This post-apocalyptic debut sees a young woman with a past on the trail of a missing person.
The Decline has crippled the world. Rooted in global warming, the phenomenon encompasses humanity’s failure to cope with savage weather, food and water shortages, mosquito plagues, and diseases like the West Nile virus running amok. Samarra is from the barren South—a place requiring mental and physical discipline called Seira—but her new friends in the chaotic North think she’s from nearby Kanlan. Among the Vauns, who protect their own, she’s a drudge who travels around the Barrow, a half-flooded and trash-strewn city, to collect items from her group’s network of contacts. Sam is also friends with Ava, a woman whose daughter, Raina, could be missing or dead. Ava allows the Southerner to stay with her at an abandoned factory and use Raina’s boots and bed. One day, Sam discusses with Jackal, a fellow Vaun, how people often leave their lives behind on the solstice, hoping to start fresh elsewhere. Jackal suggests that Raina bolted with Finlay, her boyfriend. Later, members of the compound—Sam, Jackal, Hakuund, and twins Cassio and Xenia—visit a “party spot” called the Hive, where people enjoy music, gambling, and drinks. After a fire breaks out at the club and they barely escape, Sam’s dreams about her life in the South grow more intense. A sense of loss and failure surrounds a man named Corvus, and Sam begins to realize that finding Raina may mitigate the tragedy that her life has become.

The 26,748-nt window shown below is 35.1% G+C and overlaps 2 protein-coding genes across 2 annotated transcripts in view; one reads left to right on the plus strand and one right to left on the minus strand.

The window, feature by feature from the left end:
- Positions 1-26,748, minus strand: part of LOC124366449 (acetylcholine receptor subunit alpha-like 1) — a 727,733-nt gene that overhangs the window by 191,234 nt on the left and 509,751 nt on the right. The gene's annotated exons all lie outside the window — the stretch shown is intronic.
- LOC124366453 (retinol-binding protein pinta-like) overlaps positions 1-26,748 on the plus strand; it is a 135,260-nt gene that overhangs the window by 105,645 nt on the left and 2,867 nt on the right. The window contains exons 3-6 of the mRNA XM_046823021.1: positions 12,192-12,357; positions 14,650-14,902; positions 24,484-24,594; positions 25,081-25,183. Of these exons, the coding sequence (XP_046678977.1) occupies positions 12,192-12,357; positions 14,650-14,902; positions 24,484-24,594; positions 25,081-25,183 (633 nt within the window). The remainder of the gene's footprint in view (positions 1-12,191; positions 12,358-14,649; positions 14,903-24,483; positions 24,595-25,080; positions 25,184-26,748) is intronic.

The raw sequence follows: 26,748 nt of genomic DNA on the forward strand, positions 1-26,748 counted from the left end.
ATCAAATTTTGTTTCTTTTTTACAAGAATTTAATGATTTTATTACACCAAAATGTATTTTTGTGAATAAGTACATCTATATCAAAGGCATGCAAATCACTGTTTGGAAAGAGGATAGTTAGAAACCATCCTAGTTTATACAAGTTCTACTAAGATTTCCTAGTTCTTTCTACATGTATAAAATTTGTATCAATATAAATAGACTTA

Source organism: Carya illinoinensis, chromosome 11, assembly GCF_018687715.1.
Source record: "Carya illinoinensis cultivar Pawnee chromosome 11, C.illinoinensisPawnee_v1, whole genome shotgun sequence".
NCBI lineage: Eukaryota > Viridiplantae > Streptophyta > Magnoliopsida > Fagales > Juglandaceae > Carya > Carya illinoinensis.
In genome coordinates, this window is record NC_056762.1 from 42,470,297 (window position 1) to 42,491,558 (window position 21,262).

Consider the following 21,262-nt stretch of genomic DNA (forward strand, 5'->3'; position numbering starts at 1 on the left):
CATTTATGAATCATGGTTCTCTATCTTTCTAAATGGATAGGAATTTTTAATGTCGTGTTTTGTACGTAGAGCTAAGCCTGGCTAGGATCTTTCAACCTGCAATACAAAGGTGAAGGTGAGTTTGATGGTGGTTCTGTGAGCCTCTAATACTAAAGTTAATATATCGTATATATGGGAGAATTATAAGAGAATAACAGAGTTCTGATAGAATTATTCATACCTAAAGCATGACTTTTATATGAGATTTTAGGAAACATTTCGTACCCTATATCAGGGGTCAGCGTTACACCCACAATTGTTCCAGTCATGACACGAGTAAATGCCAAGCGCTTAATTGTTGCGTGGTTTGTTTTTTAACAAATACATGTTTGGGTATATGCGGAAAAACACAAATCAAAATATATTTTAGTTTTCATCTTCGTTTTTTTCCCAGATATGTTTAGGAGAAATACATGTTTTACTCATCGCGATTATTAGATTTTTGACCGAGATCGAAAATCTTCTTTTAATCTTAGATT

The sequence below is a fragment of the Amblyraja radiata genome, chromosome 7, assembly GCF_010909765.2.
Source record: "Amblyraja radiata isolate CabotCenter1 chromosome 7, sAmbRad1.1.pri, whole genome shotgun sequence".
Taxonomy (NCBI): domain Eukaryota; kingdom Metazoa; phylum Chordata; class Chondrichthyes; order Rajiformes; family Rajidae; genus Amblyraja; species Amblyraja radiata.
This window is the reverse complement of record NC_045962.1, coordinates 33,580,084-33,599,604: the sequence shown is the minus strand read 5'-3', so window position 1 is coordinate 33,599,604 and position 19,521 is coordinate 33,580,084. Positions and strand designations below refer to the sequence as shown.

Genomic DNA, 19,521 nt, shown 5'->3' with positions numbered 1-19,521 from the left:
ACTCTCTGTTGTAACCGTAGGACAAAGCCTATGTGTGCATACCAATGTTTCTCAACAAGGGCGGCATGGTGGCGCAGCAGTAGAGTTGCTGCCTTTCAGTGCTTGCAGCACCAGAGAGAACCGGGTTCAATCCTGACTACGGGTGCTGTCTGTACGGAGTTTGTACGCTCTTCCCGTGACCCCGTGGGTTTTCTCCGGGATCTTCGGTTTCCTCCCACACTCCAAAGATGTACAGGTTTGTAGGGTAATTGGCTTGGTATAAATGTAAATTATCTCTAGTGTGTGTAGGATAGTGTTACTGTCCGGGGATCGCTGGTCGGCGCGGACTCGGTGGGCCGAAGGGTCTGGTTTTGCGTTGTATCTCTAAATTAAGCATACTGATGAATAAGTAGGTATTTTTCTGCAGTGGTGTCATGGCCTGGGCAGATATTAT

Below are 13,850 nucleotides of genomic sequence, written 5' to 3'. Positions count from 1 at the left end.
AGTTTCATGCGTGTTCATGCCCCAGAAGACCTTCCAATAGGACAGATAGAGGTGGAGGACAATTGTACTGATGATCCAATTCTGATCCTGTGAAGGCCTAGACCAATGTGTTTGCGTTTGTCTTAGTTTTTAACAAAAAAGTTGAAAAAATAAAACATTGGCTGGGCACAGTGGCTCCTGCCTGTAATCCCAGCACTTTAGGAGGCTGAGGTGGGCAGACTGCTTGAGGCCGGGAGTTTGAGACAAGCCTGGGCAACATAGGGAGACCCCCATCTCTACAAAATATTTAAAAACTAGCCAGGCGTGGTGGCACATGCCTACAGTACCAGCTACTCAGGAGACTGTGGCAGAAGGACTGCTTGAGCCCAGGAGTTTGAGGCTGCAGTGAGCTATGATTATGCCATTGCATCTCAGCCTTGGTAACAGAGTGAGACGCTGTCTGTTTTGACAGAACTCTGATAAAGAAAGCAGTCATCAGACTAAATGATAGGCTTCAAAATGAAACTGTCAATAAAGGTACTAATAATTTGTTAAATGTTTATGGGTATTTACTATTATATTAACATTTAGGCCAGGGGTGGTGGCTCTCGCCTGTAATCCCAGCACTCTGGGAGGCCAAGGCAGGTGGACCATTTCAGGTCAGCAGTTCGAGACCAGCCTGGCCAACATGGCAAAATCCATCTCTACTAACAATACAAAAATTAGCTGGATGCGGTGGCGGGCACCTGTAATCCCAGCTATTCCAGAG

In this dour, atmospheric series opener, Lee explores how both the North and South cope with a ruined planet. In the North, stark environmental devastation haunts lines like “There was a mutation and the beetle’s appetite expanded to include other types of softwoods. Then came a second mutation and the hardwoods began to die.” Yet humanity perseveres, finding solace at card tables and drum circles, where “it was loud and damp and bordering on painful, but it was beautiful, and beauty was rare.” The author alternates chapters of Sam’s search for Raina with the protagonist’s Southern past as a child of the Administration. Militarized training centers keep reading, writing, and arithmetic alive while instilling a harsh code of conduct. Protector Gin, for example, tells cadets excited by guns to “prove that you can be trusted with a blade, and maybe you’ll get a projectile.” While these moments further darken the tale, reminding readers of a United States obsessed with the Second Amendment, the South’s “annual contests” are colorful shoutouts to genre favorites like The Hunger Games. Sam’s mission to locate Raina is slow to develop, though realistic in the way that she wakes to an inner conflict, summarized by the line “You think you can do one good thing one time for somebody else and it’ll erase what you did?” The truth behind Raina’s fate touches on another modern-day dilemma—one that hits women the hardest—and the sequel should anchor much of the worldbuilding done in the South.
A slow-burning, palpably grim dystopian tale.